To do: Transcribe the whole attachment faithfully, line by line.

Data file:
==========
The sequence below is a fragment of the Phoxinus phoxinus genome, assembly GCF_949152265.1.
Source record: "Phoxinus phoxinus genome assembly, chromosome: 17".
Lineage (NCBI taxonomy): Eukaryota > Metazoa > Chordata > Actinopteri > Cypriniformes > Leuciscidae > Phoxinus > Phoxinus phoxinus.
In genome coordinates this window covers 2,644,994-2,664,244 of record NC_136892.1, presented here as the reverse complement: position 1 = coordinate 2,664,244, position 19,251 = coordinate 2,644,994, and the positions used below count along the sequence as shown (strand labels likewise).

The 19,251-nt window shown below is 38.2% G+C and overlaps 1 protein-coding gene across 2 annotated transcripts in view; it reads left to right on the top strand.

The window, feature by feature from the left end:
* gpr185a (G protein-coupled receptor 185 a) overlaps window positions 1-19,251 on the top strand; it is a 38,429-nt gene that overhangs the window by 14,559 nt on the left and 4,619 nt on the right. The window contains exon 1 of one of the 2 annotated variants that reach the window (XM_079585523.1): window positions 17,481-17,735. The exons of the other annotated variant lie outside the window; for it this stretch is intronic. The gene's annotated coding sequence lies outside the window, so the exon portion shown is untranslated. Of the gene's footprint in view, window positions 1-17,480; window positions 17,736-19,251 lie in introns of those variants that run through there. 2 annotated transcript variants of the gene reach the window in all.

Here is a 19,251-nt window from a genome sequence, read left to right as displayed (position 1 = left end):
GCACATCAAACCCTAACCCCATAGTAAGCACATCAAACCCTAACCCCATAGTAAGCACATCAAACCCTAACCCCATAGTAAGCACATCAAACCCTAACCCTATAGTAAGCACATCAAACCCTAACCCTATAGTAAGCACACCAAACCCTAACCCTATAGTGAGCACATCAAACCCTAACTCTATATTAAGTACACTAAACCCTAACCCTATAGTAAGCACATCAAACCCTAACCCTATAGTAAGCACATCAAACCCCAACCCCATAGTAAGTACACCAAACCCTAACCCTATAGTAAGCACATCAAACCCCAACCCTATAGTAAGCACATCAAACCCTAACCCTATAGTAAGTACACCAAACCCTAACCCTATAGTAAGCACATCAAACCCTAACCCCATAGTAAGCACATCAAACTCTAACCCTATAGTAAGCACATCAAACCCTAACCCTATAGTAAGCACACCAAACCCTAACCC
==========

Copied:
The sequence below is a fragment of the Phoxinus phoxinus genome, assembly GCF_949152265.1.
Source record: "Phoxinus phoxinus genome assembly, chromosome: 17".
Lineage (NCBI taxonomy): Eukaryota > Metazoa > Chordata > Actinopteri > Cypriniformes > Leuciscidae > Phoxinus > Phoxinus phoxinus.
In genome coordinates this window covers 2,644,994-2,664,244 of record NC_136892.1, presented here as the reverse complement: position 1 = coordinate 2,664,244, position 19,251 = coordinate 2,644,994, and the positions used below count along the sequence as shown (strand labels likewise).

The 19,251-nt window shown below is 38.2% G+C and overlaps 1 protein-coding gene across 2 annotated transcripts in view; it reads left to right on the top strand.

The window, feature by feature from the left end:
* gpr185a (G protein-coupled receptor 185 a) overlaps window positions 1-19,251 on the top strand; it is a 38,429-nt gene that overhangs the window by 14,559 nt on the left and 4,619 nt on the right. The window contains exon 1 of one of the 2 annotated variants that reach the window (XM_079585523.1): window positions 17,481-17,735. The exons of the other annotated variant lie outside the window; for it this stretch is intronic. The gene's annotated coding sequence lies outside the window, so the exon portion shown is untranslated. Of the gene's footprint in view, window positions 1-17,480; window positions 17,736-19,251 lie in introns of those variants that run through there. 2 annotated transcript variants of the gene reach the window in all.

Here is a 19,251-nt window from a genome sequence, read left to right as displayed (position 1 = left end):
GCACATCAAACCCTAACCCCATAGTAAGCACATCAAACCCTAACCCCATAGTAAGCACATCAAACCCTAACCCCATAGTAAGCACATCAAACCCTAACCCTATAGTAAGCACATCAAACCCTAACCCTATAGTAAGCACACCAAACCCTAACCCTATAGTGAGCACATCAAACCCTAACTCTATATTAAGTACACTAAACCCTAACCCTATAGTAAGCACATCAAACCCTAACCCTATAGTAAGCACATCAAACCCCAACCCCATAGTAAGTACACCAAACCCTAACCCTATAGTAAGCACATCAAACCCCAACCCTATAGTAAGCACATCAAACCCTAACCCTATAGTAAGTACACCAAACCCTAACCCTATAGTAAGCACATCAAACCCTAACCCCATAGTAAGCACATCAAACTCTAACCCTATAGTAAGCACATCAAACCCTAACCCTATAGTAAGCACACCAAACCCTAACCC